However, tedious, expensive and toxic synthesis processes are necessary to obtain many of these materials, i.e., nanotubes, graphene or nanofibers, also metal-based materials or two catalysts for ORR and Fenton processes are still required. In this work, carbon xerogel microspheres doped with green graphene (eco-graphene) and nitrogen have been proposed as metal-free bifunctional Electro-Fenton catalysts. These new materials have the novelty that is completely free of metal and present high activity for the direct production of OH* radicals, avoiding the use of two catalysts in the EF process. The micro and mesoporous structure of these carbon xerogels will facilitate the mass transfer in the electro-reaction. Furthermore, the spherical morphology of the gels will allow the surface to be fully exposed to the electrolyte and consequently can be more accessible to the reagents. Eco-graphene doping will enhance the electrical conductivity of these materials. One of the samples has also been doped additionally with nitrogen in order to see the role of this element in this type of material. It should be noted that the synthesis of green graphene consists of a clean process in which no toxic residues are used or generated, as is normally observed when synthesizing graphene using the Hummer method since the synthesis is carried out via a hydrothermal method, and glucose is used as starting material [47]. The influence of all these characteristics of the developed carbon gels has been evaluated in oxygen electro reduction (ORR). Their performance as bifunctional metal-free Electro-Fenton catalysts was evaluated in the degradation of tetracycline, an antibiotic in common use and detected frequently in water, all this within a one-pot process.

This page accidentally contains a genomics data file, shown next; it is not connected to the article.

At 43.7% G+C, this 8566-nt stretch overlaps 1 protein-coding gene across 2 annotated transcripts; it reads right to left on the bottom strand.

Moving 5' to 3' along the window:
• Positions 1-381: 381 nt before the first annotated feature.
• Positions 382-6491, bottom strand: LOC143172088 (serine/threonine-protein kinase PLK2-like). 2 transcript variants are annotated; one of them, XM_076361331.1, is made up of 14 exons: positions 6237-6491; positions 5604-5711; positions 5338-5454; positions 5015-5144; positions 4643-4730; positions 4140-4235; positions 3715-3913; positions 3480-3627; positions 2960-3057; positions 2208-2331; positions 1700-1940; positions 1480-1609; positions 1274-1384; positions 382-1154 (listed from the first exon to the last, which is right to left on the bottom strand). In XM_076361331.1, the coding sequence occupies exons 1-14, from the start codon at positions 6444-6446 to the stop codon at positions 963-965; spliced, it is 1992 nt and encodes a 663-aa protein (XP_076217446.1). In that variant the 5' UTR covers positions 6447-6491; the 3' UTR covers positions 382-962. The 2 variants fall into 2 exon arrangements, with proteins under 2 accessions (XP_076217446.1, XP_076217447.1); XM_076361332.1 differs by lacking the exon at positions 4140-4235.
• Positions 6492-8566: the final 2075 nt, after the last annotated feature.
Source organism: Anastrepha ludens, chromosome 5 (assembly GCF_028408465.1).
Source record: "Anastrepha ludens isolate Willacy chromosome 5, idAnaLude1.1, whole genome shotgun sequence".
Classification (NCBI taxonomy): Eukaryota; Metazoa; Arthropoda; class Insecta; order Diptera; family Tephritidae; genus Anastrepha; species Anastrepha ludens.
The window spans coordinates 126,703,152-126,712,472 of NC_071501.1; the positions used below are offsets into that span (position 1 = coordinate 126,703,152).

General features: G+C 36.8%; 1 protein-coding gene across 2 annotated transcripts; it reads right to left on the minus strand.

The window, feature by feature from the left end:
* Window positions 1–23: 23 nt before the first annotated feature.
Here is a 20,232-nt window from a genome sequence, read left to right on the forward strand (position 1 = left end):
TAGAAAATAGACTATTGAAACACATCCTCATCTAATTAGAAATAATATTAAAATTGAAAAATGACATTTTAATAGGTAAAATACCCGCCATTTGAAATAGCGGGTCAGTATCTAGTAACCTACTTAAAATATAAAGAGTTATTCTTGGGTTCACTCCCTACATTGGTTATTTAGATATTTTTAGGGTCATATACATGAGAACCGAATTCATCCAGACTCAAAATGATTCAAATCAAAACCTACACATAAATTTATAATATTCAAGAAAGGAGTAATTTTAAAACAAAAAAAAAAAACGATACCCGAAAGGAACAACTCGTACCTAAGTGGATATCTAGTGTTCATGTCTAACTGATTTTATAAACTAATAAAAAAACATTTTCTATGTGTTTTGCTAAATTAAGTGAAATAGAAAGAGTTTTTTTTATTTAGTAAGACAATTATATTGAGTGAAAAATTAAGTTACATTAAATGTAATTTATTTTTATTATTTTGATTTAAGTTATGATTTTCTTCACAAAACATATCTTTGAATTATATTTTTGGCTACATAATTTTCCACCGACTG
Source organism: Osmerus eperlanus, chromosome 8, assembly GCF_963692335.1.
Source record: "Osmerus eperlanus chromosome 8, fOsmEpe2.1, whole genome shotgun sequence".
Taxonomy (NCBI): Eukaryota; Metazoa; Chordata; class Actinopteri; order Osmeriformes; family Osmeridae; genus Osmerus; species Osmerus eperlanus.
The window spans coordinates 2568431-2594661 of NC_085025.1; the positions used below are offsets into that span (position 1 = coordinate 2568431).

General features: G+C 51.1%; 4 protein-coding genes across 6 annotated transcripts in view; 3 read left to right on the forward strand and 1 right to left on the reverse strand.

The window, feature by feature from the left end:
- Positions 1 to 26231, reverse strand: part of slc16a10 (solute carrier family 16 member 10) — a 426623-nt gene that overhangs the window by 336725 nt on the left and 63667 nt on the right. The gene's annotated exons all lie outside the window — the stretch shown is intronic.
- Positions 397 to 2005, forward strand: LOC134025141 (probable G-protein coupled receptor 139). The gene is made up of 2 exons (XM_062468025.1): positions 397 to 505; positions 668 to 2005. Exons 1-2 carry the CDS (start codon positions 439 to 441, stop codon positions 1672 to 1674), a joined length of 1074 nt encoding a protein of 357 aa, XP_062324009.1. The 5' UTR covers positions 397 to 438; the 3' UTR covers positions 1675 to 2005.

2. Results and Discussion

2.1. Morphological and Textual Characterization

SEM (Figure 1) reveals that the samples are composed of agglomerates of adjacent microspheres that form voids between them; therefore, the materials are expected to be meso-macroporous in addition to having microporosity consisting mainly of pores within the spheres. It is interesting how the samples doped with eco-graphene are formed of spheres with different size ranges, as a mixture of small, medium, and larger spheres; this characteristic was more pronounced in the sample with a higher percentage of eco-graphene (Figure 1e). While the sample without eco-graphene is formed by bigger spheres with a more uniform size but more irregularly shaped, so it may be that the introduced eco-graphene influences the polymerization process and, therefore, the final texture of the doped materials even at low percentages.